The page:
Terrestrial Vertebrate Biologist at California State University, Long Beach

The Department of Biological Sciences at California State University, Long Beach invites applications for a terrestrial vertebrate biologist at the Assistant Professor level. We seek broadly trained individuals who address fundamental research questions in these areas and have a strong interest in teaching at a research-oriented, comprehensive university. Review of applications will commence December 12, 2011. Position open until filled. For further information please see the position description at http://www.csulb.edu/divisions/aa/personnel/jobs/posting/921/index.html

Postdoctoral Position at the University of S√?¬£o Paulo (USP)

A 2-year post-doctoral fellowship is available starting in November, 2011 as part of a FAPESP (FAPESP :: Funda√?¬ß√?¬£o de Amparo √?¬† Pesquisa do Estado de S√?¬£o Paulo) (http://www.fapesp.br) grant to study micro and macroevolutionary processes underlying diversification in cnidarians. The specific post-doctoral project focuses on the development of novel analytical approaches to incorporate rRNA secondary structures into phylogenetic analysis. The candidate is expected to help mentor and manage an active team of graduate and undergraduate students working on a variety of grant-supported projects. The candidate will also have the opportunity to develop and lead collaborative research project(s) if directly related to cnidarian phylogenetics and/or biodiversity.

Tenure Position National University of Singapore

The Department of Biological Sciences, National University of Singapore (NUS), invites applications for faculty positions at the junior (tenure-track) or senior level in Environmental Biology and Biodiversity Studies. NUS is a world-class university that is strategically located within a tropical biodiversity hotspot. Candidates with a strong research background in environmental and biodiversity research and a strong commitment to undergraduate and postgraduate education are invited to apply. Currently, Singapore has allocated substantial funding for research in aquatic ecosystems, climate change, and the sustainability of urban environments.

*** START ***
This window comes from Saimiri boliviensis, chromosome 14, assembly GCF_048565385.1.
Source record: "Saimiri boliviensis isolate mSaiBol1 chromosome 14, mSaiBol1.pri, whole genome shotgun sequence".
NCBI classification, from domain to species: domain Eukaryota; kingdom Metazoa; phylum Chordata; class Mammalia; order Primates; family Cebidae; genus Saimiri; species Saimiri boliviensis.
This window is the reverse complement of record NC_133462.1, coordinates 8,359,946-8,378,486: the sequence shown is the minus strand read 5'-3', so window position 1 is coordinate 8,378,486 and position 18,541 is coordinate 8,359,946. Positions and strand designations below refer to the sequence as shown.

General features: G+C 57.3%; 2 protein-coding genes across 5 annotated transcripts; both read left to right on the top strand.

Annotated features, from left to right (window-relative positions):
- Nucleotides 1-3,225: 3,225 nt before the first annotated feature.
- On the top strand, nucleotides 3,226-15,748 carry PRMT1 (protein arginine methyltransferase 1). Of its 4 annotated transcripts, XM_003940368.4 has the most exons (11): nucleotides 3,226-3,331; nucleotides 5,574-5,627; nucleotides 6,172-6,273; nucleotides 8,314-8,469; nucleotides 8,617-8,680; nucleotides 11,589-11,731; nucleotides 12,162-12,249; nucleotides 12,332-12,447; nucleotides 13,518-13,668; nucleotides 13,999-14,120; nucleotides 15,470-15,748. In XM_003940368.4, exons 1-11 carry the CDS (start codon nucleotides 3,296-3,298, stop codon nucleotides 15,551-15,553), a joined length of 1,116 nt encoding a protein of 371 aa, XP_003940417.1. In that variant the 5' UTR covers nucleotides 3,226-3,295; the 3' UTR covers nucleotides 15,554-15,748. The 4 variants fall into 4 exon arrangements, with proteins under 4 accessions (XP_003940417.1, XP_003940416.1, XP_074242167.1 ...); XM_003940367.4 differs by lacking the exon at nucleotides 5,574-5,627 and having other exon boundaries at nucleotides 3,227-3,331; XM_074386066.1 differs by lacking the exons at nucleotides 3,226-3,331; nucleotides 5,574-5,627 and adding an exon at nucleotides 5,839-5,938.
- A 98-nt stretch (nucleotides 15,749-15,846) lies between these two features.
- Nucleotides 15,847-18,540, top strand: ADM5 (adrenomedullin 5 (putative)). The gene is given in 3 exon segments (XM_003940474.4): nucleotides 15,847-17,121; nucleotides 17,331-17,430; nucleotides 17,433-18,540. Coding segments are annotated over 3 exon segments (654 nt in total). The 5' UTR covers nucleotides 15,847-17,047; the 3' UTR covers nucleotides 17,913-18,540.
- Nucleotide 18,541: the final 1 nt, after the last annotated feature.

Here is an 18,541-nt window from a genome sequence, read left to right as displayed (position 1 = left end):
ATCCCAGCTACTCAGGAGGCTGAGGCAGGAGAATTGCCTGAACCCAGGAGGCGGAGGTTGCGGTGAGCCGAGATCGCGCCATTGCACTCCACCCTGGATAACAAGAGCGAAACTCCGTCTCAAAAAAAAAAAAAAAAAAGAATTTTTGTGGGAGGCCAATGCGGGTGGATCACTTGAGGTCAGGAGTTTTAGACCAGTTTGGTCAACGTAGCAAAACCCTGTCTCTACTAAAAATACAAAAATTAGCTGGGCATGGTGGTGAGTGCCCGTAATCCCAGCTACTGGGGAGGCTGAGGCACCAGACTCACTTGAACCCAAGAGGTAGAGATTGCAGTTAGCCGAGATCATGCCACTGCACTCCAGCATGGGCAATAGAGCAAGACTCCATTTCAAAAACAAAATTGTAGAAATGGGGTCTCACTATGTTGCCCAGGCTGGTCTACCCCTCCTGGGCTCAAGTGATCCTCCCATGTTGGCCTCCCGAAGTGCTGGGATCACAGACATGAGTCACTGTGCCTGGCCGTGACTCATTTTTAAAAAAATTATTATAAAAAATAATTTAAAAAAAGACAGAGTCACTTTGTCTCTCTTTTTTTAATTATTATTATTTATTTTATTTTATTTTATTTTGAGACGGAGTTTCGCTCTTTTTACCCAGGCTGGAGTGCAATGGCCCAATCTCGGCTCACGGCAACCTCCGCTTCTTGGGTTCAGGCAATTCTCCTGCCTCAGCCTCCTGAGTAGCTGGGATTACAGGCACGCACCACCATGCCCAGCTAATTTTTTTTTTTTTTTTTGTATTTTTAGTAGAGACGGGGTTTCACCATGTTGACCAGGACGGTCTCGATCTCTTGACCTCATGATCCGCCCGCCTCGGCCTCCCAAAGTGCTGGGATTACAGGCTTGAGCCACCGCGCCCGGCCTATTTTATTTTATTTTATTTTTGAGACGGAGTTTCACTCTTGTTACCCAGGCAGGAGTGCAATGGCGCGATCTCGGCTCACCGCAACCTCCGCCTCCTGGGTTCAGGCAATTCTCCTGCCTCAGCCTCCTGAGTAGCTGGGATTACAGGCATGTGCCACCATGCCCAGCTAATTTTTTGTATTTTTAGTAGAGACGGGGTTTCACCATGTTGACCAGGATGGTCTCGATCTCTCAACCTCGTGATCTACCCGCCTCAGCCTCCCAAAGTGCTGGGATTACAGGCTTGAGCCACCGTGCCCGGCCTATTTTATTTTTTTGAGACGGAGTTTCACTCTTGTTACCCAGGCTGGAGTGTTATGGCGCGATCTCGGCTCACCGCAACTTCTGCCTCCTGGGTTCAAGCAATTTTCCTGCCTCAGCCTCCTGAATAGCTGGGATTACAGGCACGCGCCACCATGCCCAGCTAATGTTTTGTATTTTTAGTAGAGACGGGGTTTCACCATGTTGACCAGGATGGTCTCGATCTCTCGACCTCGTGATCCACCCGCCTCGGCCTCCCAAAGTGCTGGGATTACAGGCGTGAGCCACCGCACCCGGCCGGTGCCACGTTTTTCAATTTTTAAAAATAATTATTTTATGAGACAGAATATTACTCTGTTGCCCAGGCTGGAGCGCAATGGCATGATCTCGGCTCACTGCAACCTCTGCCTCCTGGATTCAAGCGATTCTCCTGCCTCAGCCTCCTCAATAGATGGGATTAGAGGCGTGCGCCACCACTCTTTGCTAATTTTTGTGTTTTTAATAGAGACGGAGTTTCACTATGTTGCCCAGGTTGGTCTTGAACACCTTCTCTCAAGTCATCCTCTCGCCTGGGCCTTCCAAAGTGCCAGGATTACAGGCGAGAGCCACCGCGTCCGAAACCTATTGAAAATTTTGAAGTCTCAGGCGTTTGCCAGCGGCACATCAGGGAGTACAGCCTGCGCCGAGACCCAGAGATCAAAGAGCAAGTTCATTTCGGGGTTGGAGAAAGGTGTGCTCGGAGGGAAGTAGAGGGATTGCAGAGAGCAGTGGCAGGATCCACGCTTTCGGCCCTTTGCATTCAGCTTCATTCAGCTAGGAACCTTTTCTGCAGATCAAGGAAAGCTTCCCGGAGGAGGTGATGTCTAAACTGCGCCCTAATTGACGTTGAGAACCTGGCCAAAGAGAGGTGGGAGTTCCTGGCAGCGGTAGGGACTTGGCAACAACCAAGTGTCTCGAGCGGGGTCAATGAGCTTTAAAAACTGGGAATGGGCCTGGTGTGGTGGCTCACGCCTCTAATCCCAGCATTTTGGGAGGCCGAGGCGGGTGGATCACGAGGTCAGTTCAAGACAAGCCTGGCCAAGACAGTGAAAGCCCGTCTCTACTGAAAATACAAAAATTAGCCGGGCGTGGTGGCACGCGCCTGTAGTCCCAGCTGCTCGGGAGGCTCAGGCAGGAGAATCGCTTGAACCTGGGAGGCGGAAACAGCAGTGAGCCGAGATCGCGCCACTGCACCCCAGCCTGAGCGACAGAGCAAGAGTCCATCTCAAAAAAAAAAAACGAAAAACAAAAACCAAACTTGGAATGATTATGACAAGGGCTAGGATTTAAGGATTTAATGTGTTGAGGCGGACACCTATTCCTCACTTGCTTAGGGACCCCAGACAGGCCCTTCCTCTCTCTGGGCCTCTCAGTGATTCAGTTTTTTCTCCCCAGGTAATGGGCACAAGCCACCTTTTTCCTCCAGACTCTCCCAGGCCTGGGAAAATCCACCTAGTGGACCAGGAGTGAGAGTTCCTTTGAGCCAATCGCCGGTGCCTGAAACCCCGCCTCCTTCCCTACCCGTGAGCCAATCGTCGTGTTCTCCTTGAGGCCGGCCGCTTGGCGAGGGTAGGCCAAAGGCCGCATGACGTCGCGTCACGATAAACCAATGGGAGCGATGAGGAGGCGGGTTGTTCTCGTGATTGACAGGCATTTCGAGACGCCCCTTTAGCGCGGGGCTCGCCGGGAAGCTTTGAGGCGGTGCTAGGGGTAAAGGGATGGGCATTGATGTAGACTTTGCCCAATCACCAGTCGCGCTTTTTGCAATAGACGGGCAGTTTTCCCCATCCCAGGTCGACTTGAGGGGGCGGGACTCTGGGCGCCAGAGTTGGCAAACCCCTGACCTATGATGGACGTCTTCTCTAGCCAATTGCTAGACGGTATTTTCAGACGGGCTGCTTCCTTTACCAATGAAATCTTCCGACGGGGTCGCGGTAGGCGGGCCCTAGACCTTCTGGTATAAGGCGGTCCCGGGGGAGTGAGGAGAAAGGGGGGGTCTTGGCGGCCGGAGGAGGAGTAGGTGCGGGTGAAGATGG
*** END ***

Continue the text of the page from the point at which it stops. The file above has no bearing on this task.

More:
Assistant Professor in Systematics, Department of Biology, University of Vermont

The Department of Biology of the University of Vermont seeks applications for a tenure- track Assistant Professor position in Systematics and Evolutionary Biology of arthropods, especially insects. The position will be open in the fall of 2012. The successful candidate will have expertise in classical and molecular systematics, including analysis of complex data sets. Candidates pursuing phylogenomics and innovative methods in bioinformatics in combination with taxonomy are especially encouraged to apply. Department information at: http://www.uvm.edu/~biology.
All applicants are expected to: 1) hold a Ph.D. degree in relevant disciplines and have two or more years of postdoctoral experience; 2) develop a competitively funded research program; 3) teach undergraduate courses (chosen from among general biology, evolution, systematic entomology, and others in the candidate√Ę‚?¨‚?Ęs expertise); 4) teach, mentor and advise undergraduate and graduate students; and 5) oversee a natural history collection of historic significance. Candidates must apply online at http://www.uvmjobs.com. Search for the position using department name (Biology) only. Attach a cover letter with a statement of research focus and teaching interests (one document), a curriculum vitae, representative publications, and the contact information of three references.

Call for Symposia for the 2012 SSB Annual Meeting, Ottawa, Canada

The Society of Systematic Biologists invites proposals for symposia at the 2012 Evolution meeting to be held in Ottawa, Ontario, Canada from 6-10 July 2012.

Deadline: for full consideration, please submit proposals by Sept 15, 2011.

Proposals should include (1) a descriptive title, (2) one or two paragraphs explaining the purpose of the symposium and its relevance to systematics, (3) a list of presentations including proposed speakers, their institutions or affiliations, and their presentation titles, and (4) an indication of whether the speakers have been invited and whether they have agreed to participate.

Graduate Assistantships: Systematics of North American water mites at University of Arkansas